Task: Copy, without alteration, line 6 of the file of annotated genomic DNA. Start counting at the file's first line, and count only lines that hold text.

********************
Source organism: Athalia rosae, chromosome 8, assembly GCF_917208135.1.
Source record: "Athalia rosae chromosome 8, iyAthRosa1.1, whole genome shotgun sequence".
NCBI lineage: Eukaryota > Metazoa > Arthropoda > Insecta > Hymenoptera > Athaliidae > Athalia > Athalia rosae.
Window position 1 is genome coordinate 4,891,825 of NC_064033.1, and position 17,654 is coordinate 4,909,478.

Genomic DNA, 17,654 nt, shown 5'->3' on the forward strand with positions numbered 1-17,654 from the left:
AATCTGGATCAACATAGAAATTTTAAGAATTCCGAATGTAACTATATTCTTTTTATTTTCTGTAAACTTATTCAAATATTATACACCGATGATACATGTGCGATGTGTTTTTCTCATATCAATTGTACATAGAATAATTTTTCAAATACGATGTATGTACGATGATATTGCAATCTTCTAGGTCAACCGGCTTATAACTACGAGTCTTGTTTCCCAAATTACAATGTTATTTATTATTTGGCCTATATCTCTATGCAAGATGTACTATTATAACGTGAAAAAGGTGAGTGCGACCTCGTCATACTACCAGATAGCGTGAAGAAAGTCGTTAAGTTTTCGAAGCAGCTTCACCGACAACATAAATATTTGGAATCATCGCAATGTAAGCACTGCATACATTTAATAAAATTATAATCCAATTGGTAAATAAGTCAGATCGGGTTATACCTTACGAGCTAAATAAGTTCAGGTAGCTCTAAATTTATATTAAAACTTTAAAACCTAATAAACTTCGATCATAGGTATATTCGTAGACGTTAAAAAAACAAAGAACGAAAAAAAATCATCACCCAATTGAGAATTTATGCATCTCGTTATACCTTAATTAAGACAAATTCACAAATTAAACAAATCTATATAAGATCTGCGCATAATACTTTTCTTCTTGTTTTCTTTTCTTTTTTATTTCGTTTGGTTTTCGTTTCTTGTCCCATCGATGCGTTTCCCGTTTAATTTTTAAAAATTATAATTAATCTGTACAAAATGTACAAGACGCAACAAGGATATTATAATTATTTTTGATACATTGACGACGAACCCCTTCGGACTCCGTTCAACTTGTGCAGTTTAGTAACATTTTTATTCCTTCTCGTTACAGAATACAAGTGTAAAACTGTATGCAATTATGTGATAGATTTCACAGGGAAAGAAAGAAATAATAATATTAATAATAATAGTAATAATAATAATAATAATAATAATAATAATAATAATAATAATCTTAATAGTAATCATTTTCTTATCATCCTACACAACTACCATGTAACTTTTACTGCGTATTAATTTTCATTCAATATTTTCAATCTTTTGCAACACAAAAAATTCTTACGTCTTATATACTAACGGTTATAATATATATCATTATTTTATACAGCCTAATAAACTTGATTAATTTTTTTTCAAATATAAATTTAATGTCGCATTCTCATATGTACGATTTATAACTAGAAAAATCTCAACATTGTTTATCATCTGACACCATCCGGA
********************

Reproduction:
AATCTGGATCAACATAGAAATTTTAAGAATTCCGAATGTAACTATATTCTTTTTATTTTCTGTAAACTTATTCAAATATTATACACCGATGATACATGTGCGATGTGTTTTTCTCATATCAATTGTACATAGAATAATTTTTCAAATACGATGTATGTACGATGATATTGCAATCTTCTAGGTCAACCGGCTTATAACTACGAGTCTTGTTTCCCAAATTACAATGTTATTTATTATTTGGCCTATATCTCTATGCAAGATGTACTATTATAACGTGAAAAAGGTGAGTGCGACCTCGTCATACTACCAGATAGCGTGAAGAAAGTCGTTAAGTTTTCGAAGCAGCTTCACCGACAACATAAATATTTGGAATCATCGCAATGTAAGCACTGCATACATTTAATAAAATTATAATCCAATTGGTAAATAAGTCAGATCGGGTTATACCTTACGAGCTAAATAAGTTCAGGTAGCTCTAAATTTATATTAAAACTTTAAAACCTAATAAACTTCGATCATAGGTATATTCGTAGACGTTAAAAAAACAAAGAACGAAAAAAAATCATCACCCAATTGAGAATTTATGCATCTCGTTATACCTTAATTAAGACAAATTCACAAATTAAACAAATCTATATAAGATCTGCGCATAATACTTTTCTTCTTGTTTTCTTTTCTTTTTTATTTCGTTTGGTTTTCGTTTCTTGTCCCATCGATGCGTTTCCCGTTTAATTTTTAAAAATTATAATTAATCTGTACAAAATGTACAAGACGCAACAAGGATATTATAATTATTTTTGATACATTGACGACGAACCCCTTCGGACTCCGTTCAACTTGTGCAGTTTAGTAACATTTTTATTCCTTCTCGTTACAGAATACAAGTGTAAAACTGTATGCAATTATGTGATAGATTTCACAGGGAAAGAAAGAAATAATAATATTAATAATAATAGTAATAATAATAATAATAATAATAATAATAATAATAATAATAATCTTAATAGTAATCATTTTCTTATCATCCTACACAACTACCATGTAACTTTTACTGCGTATTAATTTTCATTCAATATTTTCAATCTTTTGCAACACAAAAAATTCTTACGTCTTATATACTAACGGTTATAATATATATCATTATTTTATACAGCCTAATAAACTTGATTAATTTTTTTTCAAATATAAATTTAATGTCGCATTCTCATATGTACGATTTATAACTAGAAAAATCTCAACATTGTTTATCATCTGACACCATCCGGA